With so much of Shanghai’s historical architecture disappearing day by day, you might think that most Shanghailanders, ourselves included, have become desensitized to the frequent reports of demolition and destruction. Looks like that isn’t true, as we are still heartbroken over Malcolm Moore’s recent story on the latest casualty of Shanghai’s relentless urban development, British author J.G. Ballard’s childhood home.
Ballard, who passed away last year, was born in Shanghai in 1930 and is best known for “Empire of the Sun” – a work of autobiographical fiction that draws extensively on his childhood in the city’s colonial era and his experiences during World War II. His old home at 31a Amherst Avenue (now 508 Panyu Lu, now a concrete block) was a mock Tudor mansion built by English architects in 1925, and featured prominently in his memories of Shanghai. It was a “magical” place where his family enjoyed the glamorous life of club receptions and horse-racing before the 1937 Japanese invasion led to their internment at Longhua Camp in the south of the city (now Shanghai Zhongxue).
Ballard’s house has been a sort-of pilgrimage site for historians and fans. In 2008, Shanghaiist accompanied Canadian Rick McGrath on his search for Ballard’s home and other places related to the author’s boyhood experience in the city. This wasn’t some impulsive, hurried trip on McGrath’s part, but an extensively planned journey that involved years of correspondence with other Ballardians, and hard work compiling maps and satellite views of Ballard’s Shanghai. The story of McGrath’s trip, and photos of the house, are meticulously recorded on his website.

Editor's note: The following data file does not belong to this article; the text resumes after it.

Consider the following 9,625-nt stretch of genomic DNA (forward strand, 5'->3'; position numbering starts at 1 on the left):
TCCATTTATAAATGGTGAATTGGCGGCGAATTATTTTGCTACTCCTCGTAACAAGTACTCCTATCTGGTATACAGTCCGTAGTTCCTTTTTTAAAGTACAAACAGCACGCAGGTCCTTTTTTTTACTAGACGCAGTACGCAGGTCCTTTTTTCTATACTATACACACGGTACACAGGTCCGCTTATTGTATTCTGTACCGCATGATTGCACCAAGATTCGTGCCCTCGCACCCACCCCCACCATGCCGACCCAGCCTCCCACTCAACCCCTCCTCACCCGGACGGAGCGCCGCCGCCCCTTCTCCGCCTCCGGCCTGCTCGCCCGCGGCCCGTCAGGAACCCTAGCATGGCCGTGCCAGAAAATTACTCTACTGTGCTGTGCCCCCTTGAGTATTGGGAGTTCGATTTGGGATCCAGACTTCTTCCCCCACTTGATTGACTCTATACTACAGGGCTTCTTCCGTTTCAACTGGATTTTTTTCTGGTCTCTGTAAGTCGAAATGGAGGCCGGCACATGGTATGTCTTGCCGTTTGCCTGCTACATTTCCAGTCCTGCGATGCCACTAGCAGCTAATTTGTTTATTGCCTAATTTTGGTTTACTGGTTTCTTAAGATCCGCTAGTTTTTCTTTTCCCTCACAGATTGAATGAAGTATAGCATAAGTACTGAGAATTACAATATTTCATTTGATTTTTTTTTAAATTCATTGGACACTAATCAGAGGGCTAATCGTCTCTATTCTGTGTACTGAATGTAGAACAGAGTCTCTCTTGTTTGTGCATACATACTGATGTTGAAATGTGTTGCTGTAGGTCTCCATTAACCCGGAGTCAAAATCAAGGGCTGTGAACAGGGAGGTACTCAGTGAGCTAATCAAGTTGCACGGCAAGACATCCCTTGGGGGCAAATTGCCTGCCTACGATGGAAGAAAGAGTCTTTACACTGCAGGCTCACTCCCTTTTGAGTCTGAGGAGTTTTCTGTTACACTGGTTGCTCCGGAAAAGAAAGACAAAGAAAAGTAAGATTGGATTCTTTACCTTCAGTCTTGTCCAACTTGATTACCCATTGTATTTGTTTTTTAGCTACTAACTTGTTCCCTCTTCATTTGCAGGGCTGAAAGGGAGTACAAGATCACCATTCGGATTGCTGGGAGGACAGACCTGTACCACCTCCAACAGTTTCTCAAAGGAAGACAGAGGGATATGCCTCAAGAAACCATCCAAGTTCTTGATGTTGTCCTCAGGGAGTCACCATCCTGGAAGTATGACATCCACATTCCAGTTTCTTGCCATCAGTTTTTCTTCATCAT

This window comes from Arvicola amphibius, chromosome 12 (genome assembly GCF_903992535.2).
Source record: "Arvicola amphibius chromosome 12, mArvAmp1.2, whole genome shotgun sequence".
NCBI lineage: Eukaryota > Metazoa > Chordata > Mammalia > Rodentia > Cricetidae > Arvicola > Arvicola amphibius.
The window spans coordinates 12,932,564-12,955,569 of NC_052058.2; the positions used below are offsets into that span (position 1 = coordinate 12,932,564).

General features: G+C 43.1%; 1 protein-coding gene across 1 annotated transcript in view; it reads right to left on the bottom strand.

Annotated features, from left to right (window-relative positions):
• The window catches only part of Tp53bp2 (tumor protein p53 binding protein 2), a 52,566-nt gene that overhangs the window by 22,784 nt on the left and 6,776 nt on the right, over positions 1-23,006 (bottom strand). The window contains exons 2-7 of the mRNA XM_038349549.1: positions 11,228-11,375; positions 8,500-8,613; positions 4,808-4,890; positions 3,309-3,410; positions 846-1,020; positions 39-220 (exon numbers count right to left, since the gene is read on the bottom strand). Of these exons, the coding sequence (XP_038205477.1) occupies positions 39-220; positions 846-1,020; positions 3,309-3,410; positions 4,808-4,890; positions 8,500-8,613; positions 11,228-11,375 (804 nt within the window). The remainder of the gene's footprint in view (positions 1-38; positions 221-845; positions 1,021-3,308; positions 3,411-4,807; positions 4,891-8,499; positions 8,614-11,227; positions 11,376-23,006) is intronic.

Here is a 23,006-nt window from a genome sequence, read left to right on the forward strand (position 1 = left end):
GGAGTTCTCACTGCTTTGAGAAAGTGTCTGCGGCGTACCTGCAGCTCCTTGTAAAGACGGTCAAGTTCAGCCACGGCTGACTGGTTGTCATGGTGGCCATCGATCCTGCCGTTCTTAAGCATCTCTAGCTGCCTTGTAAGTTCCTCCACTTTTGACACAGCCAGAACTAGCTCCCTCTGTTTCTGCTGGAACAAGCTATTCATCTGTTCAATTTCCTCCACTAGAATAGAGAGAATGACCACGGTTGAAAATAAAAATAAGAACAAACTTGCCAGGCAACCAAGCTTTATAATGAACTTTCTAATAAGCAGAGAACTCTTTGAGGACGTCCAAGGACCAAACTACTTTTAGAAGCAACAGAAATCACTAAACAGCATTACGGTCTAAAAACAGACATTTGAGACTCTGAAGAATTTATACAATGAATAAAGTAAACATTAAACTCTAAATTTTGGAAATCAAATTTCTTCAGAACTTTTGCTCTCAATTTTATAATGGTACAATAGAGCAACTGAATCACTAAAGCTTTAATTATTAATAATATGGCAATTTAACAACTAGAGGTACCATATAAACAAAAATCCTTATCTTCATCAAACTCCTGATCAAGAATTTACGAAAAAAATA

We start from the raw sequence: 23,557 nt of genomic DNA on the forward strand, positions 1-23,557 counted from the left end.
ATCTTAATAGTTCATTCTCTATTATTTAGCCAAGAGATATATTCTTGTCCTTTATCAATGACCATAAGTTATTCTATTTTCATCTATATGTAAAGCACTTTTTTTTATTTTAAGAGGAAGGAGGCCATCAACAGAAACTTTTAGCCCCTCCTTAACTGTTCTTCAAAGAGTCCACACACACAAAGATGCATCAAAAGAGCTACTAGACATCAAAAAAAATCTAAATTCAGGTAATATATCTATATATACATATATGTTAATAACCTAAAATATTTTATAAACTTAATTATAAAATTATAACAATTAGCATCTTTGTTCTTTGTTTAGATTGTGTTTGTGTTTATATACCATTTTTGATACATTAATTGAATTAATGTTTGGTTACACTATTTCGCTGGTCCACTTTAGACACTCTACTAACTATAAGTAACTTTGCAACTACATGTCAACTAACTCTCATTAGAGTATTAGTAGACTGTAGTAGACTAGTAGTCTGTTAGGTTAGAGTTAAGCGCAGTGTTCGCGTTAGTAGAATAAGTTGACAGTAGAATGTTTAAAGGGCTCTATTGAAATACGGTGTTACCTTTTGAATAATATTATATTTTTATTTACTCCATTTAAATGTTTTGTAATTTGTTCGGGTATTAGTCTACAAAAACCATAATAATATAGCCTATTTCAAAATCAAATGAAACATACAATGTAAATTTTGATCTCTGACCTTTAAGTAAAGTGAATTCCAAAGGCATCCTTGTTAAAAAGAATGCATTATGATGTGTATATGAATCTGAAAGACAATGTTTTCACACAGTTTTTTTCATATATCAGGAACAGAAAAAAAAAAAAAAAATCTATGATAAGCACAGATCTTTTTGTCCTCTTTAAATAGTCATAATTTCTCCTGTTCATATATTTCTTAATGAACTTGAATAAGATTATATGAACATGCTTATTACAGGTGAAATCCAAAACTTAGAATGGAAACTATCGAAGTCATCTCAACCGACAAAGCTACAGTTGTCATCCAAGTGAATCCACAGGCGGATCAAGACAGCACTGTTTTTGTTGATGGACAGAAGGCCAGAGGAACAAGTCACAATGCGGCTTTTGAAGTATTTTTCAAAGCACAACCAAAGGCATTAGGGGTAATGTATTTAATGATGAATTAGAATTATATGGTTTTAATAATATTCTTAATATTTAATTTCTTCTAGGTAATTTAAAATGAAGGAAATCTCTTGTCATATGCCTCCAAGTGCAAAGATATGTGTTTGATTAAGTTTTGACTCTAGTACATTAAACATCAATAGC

James Fallows also took a tour of Ballard’s childhood home, which he recounts here.
The house that McGrath and Fallows both visited was, at that point, an upscale restaurant called SH508. The original structure of the house had been left intact, and the property listed as a heritage building. But when the restaurant’s lease on the property expired by October last year, the house fell into the hands of rabid developers. While the house has not been torn down, it is now unrecognizable – according to Moore, it has been stripped down to its beams and rebuilt in concrete, while plans are afoot to add a fake front and increase floorspace. You can watch a video tour of the current cemented-over monstrosity on The Telegraph.
Photo by Dan Butterfield, November 2009. From www.jgballard.ca
And so the battle between preservation and development continues, the former seeming on the losing side. With every small victory, tens of cemented-over former architectural glories appear.
But what would J.G. Ballard himself have thought of the gutting of his former home? Judging from his letters to Rick McGrath, he might have been a little desensitized himself, and accepted it as the inevitable. While he was excited and immensely curious about his fans’ journeys to his old Shanghai haunts, he wrote that “one would expect any city in the world to have changed virtually out of recognition in 40 years, and know that the emotional pickings from the nostalgia dish to be pretty meager”. In response to McGrath’s news that his home had become a restaurant, his seemingly flippant reply was “if it’s a restaurant, let’s hope it’s a McDonald’s or KFC”. He also revealed that these trips into nostalgia felt a little “intrusive” due to the length of time gone by; “In an odd way it’s quite reassuring that everything has changed so much — the Shanghai I knew, along with 31 Amherst Avenue and Lunghua camp, only survive inside my head.”
Reassuring it may have been to Ballard, but not to us. Perversely, perhaps his home should have been a McDonald’s or KFC – maybe if it had been a hopping commercial fast food establishment, the house would have been spared its fate as a cement block.